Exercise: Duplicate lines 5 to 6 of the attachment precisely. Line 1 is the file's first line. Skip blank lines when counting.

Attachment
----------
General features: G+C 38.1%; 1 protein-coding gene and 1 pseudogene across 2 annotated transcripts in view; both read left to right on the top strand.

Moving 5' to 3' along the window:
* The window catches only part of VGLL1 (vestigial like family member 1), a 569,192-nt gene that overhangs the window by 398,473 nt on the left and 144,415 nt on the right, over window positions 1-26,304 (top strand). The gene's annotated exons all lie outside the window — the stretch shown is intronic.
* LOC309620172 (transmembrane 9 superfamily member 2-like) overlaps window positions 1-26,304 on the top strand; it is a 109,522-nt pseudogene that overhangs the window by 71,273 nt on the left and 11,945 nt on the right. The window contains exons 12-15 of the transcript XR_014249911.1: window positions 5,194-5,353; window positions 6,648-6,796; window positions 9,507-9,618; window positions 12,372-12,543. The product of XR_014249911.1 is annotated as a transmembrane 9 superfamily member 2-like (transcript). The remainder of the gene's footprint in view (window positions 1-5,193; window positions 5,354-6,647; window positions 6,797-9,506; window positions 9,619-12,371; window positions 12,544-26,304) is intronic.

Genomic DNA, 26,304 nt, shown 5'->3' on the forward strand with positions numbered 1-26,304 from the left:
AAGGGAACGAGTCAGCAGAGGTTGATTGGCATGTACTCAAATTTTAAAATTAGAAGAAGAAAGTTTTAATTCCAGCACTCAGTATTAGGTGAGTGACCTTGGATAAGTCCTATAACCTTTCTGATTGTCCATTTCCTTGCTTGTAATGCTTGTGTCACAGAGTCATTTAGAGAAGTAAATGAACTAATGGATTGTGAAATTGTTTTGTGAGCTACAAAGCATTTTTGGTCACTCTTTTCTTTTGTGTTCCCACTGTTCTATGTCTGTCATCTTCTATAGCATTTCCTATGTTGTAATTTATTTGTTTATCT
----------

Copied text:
Genomic DNA, 26,304 nt, shown 5'->3' on the forward strand with positions numbered 1-26,304 from the left:
AAGGGAACGAGTCAGCAGAGGTTGATTGGCATGTACTCAAATTTTAAAATTAGAAGAAGAAAGTTTTAATTCCAGCACTCAGTATTAGGTGAGTGACCTTGGATAAGTCCTATAACCTTTCTGATTGTCCATTTCCTTGCTTGTAATGCTTGTGTCACAGAGTCATTTAGAGAAGTAAATGAACTAATGGATTGTGAAATTGTTTTGTGAGCTACAAAGCATTTTTGGTCACTCTTTTCTTTTGTGTTCCCACTGTTCTATGTCTGTCATCTTCTATAGCATTTCCTATGTTGTAATTTATTTGTTTATCT